max $15,500 $16,500 $16,500 $16,500 $17,000 $17,500 $18,000
catch-up $5,000 $5,500 $5,500 $5,500 $5,500 $5,500 $6,000
total $20,500 $22,000 $22,000 $22,000 $22,500 $23,000 $24,000

Source: IRS, Statistics of Income Division, Form W-2 study, January 2017.

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How to Compare Your Form W-2 Wages to Others by Age (Without Being Rude) http://www.frugalfringe.com/calculators/compare-your-form-w2-wages-to-others-by-age/ Mon, 05 Jun 2017 09:30:38 +0000 http://www.frugalfringe.com/?p=6598

Everyone likes to compare themselves to others—it’s basic human nature. But sizing up wages doesn’t make for polite conversation. In fact, it’s taboo. Faced with this, some people try to rank themselves indirectly, such as by trying to outspend their neighbors. This can produce great unhappiness (but at least it produces happy retailers).

If you could compare your wages to others without making impolite conversation or spending any money, would you do it?

If your answer is “yes,” then you’ve come to the right place. Through the magic of statistics, you can see how your Form W-2 wages stack up against everyone else—and best of all it’s free!

Statistics of Income Program

Each year, the Internal Revenue Service (IRS) collects random individual returns and places them into broad categories called “strata.” There are strata for different income ranges, age groups, and filing statuses (single, head of household, etc.). The IRS reports the resulting data in its Statistics of Income (SOI) program. The SOI analyzes W-2 forms in a review known as the “Individuals, Form W-2 Tabulations Program.” The latest available W-2 program uses tax returns for the year 2013 and draws from a sample size of 332,040 returns. See Statistics of Income—2013, Individual Tax Returns, Description of Sample at Table B.

This post reports W-2 wage percentiles in two different formats: (1) an online interactive calculator; and (2) a single table that shows how you stack up against all wage filers and different age groups. Both formats use the same reported SOI percentile figures as expanded by a process of linear interpolation. Because wages have remained stable in recent years, the most recent SOI W-2 data for 2013 should be reliable within a few percentile points as applied to your current earnings. However, if you seek a strict 2013-to-2013 data comparison, input your W-2 wages for 2013.

W-2 Wage Ranking Calculator

To use the calculator, simply enter your W-2 wages as reported on Box 1 of your Form W-2, select your age group from the drop-down menu, and click the “Show Percentiles!” button. As is the case with all calculators on this site, any information you enter is completely confidential. Nothing you enter is recorded  or stored.

My W-2 Wages:   $

My Current Age:  


∙ Your W-2 wage ranking among all W-2 recipients will appear in this space.

∙ Your W-2 wage ranking among all W-2 recipients in your age group will appear in this space.

W-2 Wage Ranking Table

Instructions: Using the first column, find whichever row reports the amount of W-2 wages that is closest to but not over the amount reported on Box 1 of your Form W-2.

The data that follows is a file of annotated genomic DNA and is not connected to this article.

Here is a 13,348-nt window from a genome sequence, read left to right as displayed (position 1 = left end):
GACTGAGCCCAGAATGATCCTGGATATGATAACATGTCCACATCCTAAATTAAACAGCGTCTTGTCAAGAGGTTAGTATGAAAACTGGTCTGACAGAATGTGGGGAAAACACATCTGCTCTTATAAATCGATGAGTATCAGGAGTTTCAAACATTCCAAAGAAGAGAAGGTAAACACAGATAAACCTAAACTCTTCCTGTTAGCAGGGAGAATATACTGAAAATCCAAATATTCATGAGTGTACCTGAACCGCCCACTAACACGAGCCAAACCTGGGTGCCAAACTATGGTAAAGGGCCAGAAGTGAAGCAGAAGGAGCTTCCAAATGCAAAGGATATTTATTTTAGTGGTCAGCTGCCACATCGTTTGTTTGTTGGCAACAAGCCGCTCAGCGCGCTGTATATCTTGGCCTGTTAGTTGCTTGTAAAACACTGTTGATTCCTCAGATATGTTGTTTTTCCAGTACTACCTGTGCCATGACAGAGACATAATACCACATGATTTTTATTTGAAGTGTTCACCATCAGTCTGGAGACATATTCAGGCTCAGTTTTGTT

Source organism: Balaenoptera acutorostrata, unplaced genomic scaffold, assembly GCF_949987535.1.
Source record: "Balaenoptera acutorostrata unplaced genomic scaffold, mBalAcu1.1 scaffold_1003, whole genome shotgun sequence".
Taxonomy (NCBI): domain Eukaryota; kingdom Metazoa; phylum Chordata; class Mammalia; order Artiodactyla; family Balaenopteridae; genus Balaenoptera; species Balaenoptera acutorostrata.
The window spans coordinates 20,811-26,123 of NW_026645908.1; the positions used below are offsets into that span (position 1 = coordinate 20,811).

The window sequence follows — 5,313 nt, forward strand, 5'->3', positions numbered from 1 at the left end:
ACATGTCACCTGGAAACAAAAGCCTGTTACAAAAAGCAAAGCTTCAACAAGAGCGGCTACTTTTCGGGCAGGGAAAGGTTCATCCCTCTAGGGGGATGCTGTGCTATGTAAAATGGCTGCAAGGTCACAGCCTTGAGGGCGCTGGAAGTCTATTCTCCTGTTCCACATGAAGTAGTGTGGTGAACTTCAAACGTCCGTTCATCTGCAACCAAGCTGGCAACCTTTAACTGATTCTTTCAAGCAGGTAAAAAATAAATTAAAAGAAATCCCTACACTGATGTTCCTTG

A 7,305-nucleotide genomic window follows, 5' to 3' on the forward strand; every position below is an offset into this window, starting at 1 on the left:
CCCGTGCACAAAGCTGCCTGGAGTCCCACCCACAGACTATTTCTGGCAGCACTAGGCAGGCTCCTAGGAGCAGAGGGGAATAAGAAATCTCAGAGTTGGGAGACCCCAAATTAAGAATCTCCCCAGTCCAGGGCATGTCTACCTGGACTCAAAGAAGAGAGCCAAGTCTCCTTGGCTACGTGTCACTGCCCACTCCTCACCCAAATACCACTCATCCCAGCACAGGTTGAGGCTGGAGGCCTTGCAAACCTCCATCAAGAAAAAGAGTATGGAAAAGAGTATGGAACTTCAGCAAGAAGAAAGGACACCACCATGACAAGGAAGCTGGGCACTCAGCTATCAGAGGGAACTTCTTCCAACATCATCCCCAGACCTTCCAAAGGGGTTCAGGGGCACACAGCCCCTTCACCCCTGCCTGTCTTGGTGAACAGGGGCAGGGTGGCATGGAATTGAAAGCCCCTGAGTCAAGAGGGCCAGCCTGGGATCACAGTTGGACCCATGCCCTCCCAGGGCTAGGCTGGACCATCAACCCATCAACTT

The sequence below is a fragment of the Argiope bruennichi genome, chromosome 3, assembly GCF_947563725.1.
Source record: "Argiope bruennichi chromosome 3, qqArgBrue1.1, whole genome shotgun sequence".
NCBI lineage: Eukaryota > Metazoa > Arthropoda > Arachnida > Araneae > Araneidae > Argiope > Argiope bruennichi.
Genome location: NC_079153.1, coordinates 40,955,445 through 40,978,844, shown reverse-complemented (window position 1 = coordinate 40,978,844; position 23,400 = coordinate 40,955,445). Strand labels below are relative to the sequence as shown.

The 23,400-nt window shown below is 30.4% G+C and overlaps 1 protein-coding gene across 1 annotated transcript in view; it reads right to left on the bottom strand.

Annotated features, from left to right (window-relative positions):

To find out where you rank among all Form W-2 recipients, keep in the same row and look at the percentile reported in the next column to the right.

To find out where you rank among all Form W-2 recipients in your age group, keep in the same row and look at the percentile reported in whichever age-range column matches your current age.

W-2 All W-2s Under 26 26-34 35-44 45-54 55-59 60-64 65 & Over
Wages Percentile Percentile Percentile Percentile Percentile Percentile Percentile Percentile
$5,000 10.01% 24.56% 6.92% 5.45% 4.75% 5.29% 9.25% 21.71%
$10,000 18.92% 45.77% 14.32% 10.93% 9.80% 10.40% 16.18% 34.08%
$15,000 27.31% 61.49% 22.65% 16.79% 15.43% 16.24% 23.33% 45.48%
$20,000 35.45% 73.49% 31.69% 23.46% 22.06% 22.69% 30.15% 53.90%
$25,000 43.23% 82.27% 41.15% 30.33% 29.23% 29.94% 36.66% 60.63%
$30,000 50.44% 88.10% 50.46% 37.70% 36.22% 36.91% 43.46% 65.60%
$35,000 56.63% 91.22% 58.47% 44.59% 42.70% 43.63% 86.93% 69.80%
$40,000 62.82% 94.35% 66.48% 51.48% 49.18% 50.35% 56.27% 73.99%
$45,000 67.70% 95.83% 72.29% 57.40% 55.02% 55.96% 61.33% 77.07%
$50,000 72.58% 97.31% 78.11% 63.32% 60.87% 61.57% 66.40% 80.14%
$55,000 75.39% 97.74% 80.79% 67.00% 64.63% 65.24% 69.62% 82.00%
$60,000 78.20% 98.16% 83.47% 70.69% 68.39% 68.91% 72.85% 83.86%
$65,000 81.01% 98.59% 86.15% 74.38% 72.15% 72.59% 76.07% 85.72%
$70,000 83.81% 99.01% 88.84% 78.07% 75.90% 76.26% 79.29% 87.57%
$75,000 86.62% 99.44% 91.52% 81.76% 79.66% 79.93% 82.51% 89.43%
$80,000 87.86% 99.52% 92.47% 83.47% 81.45% 81.70% 84.01% 90.23%
$85,000 89.09% 99.61% 93.43% 85.19% 83.24% 83.46% 85.51% 91.02%
$90,000 90.33% 99.69% 94.38% 86.91% 85.02% 85.22% 87.01% 91.82%
$95,000 91.57% 99.78% 95.33% 88.62% 86.81% 86.98% 88.50% 92.62%
$100,000 92.80% 99.86% 96.29% 90.34% 88.60% 88.75% 90.00% 93.41%
$110,000 93.36% 99.87% 96.61% 91.10% 89.46% 89.61% 90.76% 93.88%
$120,000 93.92% 99.88% 96.94% 91.86% 90.32% 90.47% 91.51% 94.35%
$130,000 94.48% 99.90% 97.27% 92.62% 91.18% 91.33% 92.27% 94.82%
$140,000 95.04% 99.91% 97.59% 93.38% 92.04% 92.19% 93.02% 95.29%
$150,000 95.59% 99.92% 97.92% 94.14% 92.90% 93.05% 93.78% 95.75%
$160,000 96.15% 99.93% 98.24% 94.90% 93.75% 93.91% 94.53% 96.22%
$170,000 96.71% 99.95% 98.57% 95.66% 94.61% 94.77% 95.29% 96.69%